Version Comparisons

Version Comparisons

There are four different versions of Windows Server 2003. Here is a quick list, followed by a detailed examination of the differences:

  • Standard Edition. This version is intended for file-and-print services and general purpose application support. It can also act as an Internet gateway and dial-in server.

  • Enterprise Edition. This version is the upgrade path for Windows 2000 Advanced Server. It has greater memory and processor capacity than Standard Edition, along with support for clustering and advanced certificate services. It is intended for high-end applications and high-availability services. It also supports services that are no longer included in the Standard Edition package.

  • Datacenter Edition. This version comes as part of a hardware/software package supplied by authorized value-added resellers. It doubles the memory and clustering capacity of Enterprise Edition and contains features that support superior availability. It is intended for large, critical datacenter applications.

  • Web Edition. This new addition to the Windows server family has been tailored for web services and web hosting applications. It lacks many of the features in the Standard Edition in return for an attractive price and a simple-to-manage platform that is easier to keep secure.

Standard and Web Editions come in 32-bit (IA32) versions only. Enterprise and Datacenter Editions come in both IA32 and IA64 (64-bit) versions. The IA64 version runs only on the Intel Itanium family of processors. There is no Alpha version of Windows Server 2003.

Figure shows the minimum recommended hardware requirements as defined by Microsoft. I emphasize recommended because the minimum requirements published by Microsoft do not yield satisfactory performance in a production environment.

Microsoft also recommends a minimum operating system partition of 1.5GB (2GB for IA64 versions), but my recommendation is to set aside no less than 4GB for the operating system partition. This gives room for application support files and provides sufficient free space for defragmentation.

Figure Minimum Recommended Hardware Requirements for Windows Server 2003

Hardware Variable

Web Edition

Standard Edition

Enterprise Edition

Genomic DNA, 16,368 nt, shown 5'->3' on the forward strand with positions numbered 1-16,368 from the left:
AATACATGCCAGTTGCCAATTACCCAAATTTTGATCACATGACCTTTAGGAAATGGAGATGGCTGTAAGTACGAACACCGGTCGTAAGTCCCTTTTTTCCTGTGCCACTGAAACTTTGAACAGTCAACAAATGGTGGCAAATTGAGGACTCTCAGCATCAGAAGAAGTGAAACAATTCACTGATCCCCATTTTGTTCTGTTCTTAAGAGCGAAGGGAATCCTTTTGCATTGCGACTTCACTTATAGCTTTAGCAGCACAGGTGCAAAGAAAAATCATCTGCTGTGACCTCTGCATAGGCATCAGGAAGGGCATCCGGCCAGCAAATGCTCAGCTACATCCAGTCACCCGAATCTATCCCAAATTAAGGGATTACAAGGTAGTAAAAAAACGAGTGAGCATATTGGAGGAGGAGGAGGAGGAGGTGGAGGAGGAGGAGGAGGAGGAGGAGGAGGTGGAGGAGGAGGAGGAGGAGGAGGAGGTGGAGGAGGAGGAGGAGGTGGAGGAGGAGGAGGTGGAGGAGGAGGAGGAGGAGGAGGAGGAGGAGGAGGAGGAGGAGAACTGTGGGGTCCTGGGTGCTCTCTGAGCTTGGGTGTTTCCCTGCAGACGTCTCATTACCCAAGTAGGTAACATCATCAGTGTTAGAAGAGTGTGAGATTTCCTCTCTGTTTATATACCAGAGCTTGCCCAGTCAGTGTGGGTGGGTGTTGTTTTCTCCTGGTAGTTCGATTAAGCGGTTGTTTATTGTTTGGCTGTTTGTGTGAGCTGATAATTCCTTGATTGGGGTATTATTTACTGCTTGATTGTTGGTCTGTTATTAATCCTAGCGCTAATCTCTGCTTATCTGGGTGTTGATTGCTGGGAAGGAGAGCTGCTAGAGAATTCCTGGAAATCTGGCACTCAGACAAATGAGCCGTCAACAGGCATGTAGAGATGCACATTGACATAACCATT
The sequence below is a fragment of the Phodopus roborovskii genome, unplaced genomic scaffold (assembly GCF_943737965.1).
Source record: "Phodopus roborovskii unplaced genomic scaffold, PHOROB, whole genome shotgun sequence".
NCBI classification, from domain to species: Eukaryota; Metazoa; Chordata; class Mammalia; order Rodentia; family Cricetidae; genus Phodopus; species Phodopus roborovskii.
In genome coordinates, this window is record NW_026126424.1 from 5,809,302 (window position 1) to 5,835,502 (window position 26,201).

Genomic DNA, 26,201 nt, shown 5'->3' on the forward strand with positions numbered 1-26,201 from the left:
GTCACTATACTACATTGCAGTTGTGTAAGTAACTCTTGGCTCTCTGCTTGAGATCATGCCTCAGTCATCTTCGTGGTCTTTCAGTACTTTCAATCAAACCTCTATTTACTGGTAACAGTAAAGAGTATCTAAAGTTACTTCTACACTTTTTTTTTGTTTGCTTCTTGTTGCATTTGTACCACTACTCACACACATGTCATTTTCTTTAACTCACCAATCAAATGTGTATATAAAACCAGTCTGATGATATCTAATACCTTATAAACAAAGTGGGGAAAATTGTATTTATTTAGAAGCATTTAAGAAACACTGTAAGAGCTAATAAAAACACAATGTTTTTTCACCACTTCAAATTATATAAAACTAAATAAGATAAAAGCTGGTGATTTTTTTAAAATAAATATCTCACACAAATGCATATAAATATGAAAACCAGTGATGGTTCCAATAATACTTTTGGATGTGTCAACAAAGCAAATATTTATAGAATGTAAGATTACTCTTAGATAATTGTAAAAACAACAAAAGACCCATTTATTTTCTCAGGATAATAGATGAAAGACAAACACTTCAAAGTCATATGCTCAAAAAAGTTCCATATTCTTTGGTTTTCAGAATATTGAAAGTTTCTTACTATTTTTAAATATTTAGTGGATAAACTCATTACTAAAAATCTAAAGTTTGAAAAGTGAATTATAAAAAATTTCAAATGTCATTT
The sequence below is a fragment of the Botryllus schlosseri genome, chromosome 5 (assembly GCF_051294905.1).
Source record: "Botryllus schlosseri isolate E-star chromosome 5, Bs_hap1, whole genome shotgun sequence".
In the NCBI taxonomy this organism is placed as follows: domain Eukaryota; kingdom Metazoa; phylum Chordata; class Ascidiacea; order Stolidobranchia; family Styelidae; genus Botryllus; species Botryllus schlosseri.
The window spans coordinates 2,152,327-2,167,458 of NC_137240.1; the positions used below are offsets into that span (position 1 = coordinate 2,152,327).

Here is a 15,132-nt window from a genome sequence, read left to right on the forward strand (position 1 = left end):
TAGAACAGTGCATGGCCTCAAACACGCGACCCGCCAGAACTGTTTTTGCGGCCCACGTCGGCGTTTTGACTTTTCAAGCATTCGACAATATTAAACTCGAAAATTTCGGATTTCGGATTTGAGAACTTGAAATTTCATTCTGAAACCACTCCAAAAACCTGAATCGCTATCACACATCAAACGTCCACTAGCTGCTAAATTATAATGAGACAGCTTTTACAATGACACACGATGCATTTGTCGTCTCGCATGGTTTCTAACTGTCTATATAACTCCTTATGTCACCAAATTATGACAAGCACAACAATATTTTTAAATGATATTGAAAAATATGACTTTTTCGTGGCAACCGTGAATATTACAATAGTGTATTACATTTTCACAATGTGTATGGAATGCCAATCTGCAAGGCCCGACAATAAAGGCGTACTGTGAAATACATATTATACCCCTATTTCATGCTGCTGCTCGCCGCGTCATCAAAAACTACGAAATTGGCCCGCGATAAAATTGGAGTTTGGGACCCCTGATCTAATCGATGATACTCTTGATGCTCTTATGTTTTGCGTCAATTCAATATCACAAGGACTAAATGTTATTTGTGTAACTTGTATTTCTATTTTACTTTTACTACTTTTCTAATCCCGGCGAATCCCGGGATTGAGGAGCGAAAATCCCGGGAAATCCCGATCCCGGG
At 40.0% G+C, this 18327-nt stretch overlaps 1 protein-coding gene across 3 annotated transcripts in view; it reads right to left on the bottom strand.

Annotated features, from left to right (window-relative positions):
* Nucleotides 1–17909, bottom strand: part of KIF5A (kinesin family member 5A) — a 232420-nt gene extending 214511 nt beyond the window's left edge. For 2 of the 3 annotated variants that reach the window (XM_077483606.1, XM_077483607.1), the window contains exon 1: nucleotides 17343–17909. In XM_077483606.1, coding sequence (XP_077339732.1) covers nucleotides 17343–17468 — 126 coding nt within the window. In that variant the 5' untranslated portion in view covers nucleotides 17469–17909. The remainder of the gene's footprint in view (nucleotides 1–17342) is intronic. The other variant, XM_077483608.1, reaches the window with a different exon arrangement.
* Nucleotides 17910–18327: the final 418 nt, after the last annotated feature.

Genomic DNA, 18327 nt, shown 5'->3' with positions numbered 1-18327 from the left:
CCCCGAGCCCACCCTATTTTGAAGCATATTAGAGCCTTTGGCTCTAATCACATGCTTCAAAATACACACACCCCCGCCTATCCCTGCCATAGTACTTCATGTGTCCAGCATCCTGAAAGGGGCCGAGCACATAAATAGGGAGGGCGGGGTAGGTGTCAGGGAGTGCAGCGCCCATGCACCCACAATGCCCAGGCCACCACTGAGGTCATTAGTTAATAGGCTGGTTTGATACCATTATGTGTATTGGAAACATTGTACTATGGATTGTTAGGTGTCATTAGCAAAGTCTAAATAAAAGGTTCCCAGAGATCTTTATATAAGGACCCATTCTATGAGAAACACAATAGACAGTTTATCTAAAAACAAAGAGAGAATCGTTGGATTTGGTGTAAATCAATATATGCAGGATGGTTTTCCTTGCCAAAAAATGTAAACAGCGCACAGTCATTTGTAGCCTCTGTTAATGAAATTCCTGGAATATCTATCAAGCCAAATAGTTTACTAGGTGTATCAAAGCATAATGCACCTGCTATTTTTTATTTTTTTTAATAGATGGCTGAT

Datacenter Edition

CPU Speed

550 MHz

550 MHz

733 MHz

733 Mhz


256 MB

256 MB

256 MB

1 GB

Maximum RAM

2 GB

4 GB

32 GB (64 GB for IA64)

64 GB (512 GB for IA64)




4 node

8 node


1 or 2

1 or 2

Up to 8

8 to 32 max (64 for IA64)

The IA32 versions of Enterprise and Datacenter Editions are able to access memory above the 4GB limit imposed by the 32-bit operating system using a set of technologies jointly developed by Microsoft and Intel. See Chapter 3, "Adding Hardware," for a discussion of these extended memory technologies.

Windows Server 2003, Standard Edition

In addition to the features shown in Figure, Windows Server 2003, Standard Edition, has several other significant differences when compared with Windows 2000 Server:

  • Processors. Standard Edition only supports up to two processors, compared to the four processors supported by Windows 2000. If you have a four-way SQL server currently running on Windows 2000 Server, you must upgrade to Enterprise Edition to get support for all four processors.

  • Memory. Maximum physical memory is limited to 4GB, just as with Windows 2000 Server, but Standard Edition supports the 4GB Tuning option currently available only in Windows 2000 Advanced and Datacenter Server. This permits you to give an additional 1GB of physical memory to applications running on the server.

  • Network load balancing. Standard Edition supports Network Load Balance (NLB) clusters. This contrasts to Windows 2000, where you had to pay for Advanced or Datacenter Server to get NLB.

  • Terminal Services. Standard Edition includes support for Application mode terminal services but it cannot act as a Terminal Server Session Directory in an NLB cluster.

  • Certificate Services. A Certification Authority (CA) running on Standard Edition can only issue the same certificates issued by Windows 2000 CAs. To get support for newer version 2 certificates and for automatic user enrollment, you must purchase the Enterprise or Datacenter versions. See Chapter 18, "Managing a Public Key Infrastructure," for details.

Windows Server 2003, Enterprise Edition

You pay a premium for the Enterprise Edition if you need any of the following services. The price difference is significant, but as with all Microsoft products, volume discounts are available: